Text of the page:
How many sensors should I use in a temperature mapping study?

Well, although there is no predicate rule establishing the amount of measuring sensors to be used when mapping a volume, there is guidance to help you determine sensor amount and placement. Guidance is available from The International Society for Pharmaceutical Engineering (ISPE), the World Health Organization (WHO) and the United States Pharmacopeia (USP), among others, as listed at the end of this article. This article summarizes them for you.

Commercial-off-the-shelf freezers, refrigerators, incubators and environmental chambers

Recommended sensor placement for internal volumes up to 2 cubic meters

Figure 1 - Recommended sensor placement for internal volumes up to 2 cubic meters

Use 10 temperature sensors in chambers with internal volume of up to 2 cubic meters. Place 9 sensors within the usable volume. Figure 1 suggests sensor placement. Place an additional sensor near the probe of the device that monitors and/or controls the system.

Why is this? You are mapping worst-case locations under the assumption that any other location contained within the usable volume will not experience temperatures exceeding these extremes. The corners represent the intersection of the most planes (3) that are exposed to outside air temperature. Also, corners tend to have the least air circulation. Therefore, each corner represents a potential worst-case location. Conversely, the center of the usable volume is farthest from the outside air. It is also most likely to have good air circulation. Likewise, it represents a potential worst-case location. Together, these locations are most likely to experience temperature extremes. Include a rationale in the temperature mapping protocol to explain all assumptions.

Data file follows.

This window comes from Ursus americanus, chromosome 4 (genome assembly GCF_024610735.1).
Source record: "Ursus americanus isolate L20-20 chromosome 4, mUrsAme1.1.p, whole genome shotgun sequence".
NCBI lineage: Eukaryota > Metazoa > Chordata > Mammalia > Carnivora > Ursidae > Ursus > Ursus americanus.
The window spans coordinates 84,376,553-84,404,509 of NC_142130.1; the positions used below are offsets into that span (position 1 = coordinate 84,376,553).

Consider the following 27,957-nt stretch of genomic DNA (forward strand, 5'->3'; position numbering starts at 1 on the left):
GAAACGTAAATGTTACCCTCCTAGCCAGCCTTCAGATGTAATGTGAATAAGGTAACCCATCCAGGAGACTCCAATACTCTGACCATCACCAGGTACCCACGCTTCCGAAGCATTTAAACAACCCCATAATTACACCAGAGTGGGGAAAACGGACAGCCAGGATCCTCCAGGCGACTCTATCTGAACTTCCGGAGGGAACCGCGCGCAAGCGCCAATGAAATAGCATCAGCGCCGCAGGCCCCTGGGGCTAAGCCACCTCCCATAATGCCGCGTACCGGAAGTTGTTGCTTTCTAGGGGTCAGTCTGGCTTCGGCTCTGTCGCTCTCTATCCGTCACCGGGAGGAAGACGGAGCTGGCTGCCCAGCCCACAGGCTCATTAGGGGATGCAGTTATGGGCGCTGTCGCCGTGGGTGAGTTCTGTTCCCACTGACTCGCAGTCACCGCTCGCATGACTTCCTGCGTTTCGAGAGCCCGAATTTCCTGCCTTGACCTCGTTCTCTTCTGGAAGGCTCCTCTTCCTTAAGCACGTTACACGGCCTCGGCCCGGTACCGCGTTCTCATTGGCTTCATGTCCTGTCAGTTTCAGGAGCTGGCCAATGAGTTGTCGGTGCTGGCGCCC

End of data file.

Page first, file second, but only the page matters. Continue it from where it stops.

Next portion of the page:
Recommended sensor placement for internal volumes up to 20 cubic meters

Figure 2 - Recommended sensor placement for internal volumes up to 20 cubic meters

Use 16 temperature sensors in chambers with internal volume of up to 20 cubic meters. Place 15 sensors within the usable volume as recommended in Figure 2. The extended length of the sides in bigger chambers makes the center of each pane a point of interest since its temperature might differ significantly from that of the corners. This is due to its proximity to the center of the usable volume. Place an additional sensor near the probe of the device that monitors and/or controls the system. This will be needed to determine alarm and control offsets by correlating temperature differences between these locations and the worst-case locations identified in the study.

Warehouses, cold rooms, walk-in freezers and walk-in refrigerators

Distribute sensors in a grid format every 5 to 10 meters along the width and length of the area3. For very large facilities, sensors can be placed up to 20 or 30 meters apart. At each point on the grid, arrange additional sensors vertically forming layers. Use three layers for rooms with ceiling up to 3.6 meters. Consider adding more layers for rooms with ceiling above 3.6 meters. Place an additional sensor near the probe of the device that monitors and/or controls the HVAC. Map product storage areas only. Provide rationale if adding sensors in other areas of interest. Temperature mapping should consider other factors that may contribute to temperature variability such as the size of the space, location of HVAC equipment, sun-facing walls, low ceilings or roofs, geographic location of the area being mapped, airflow inside the storage location, temperature variability outside the storage location, workflow variation and movement of equipment (weekday vs. weekend), loading or storage patterns of product, equipment capabilities (e.g., defrost mode, cycle mode), and operating procedures.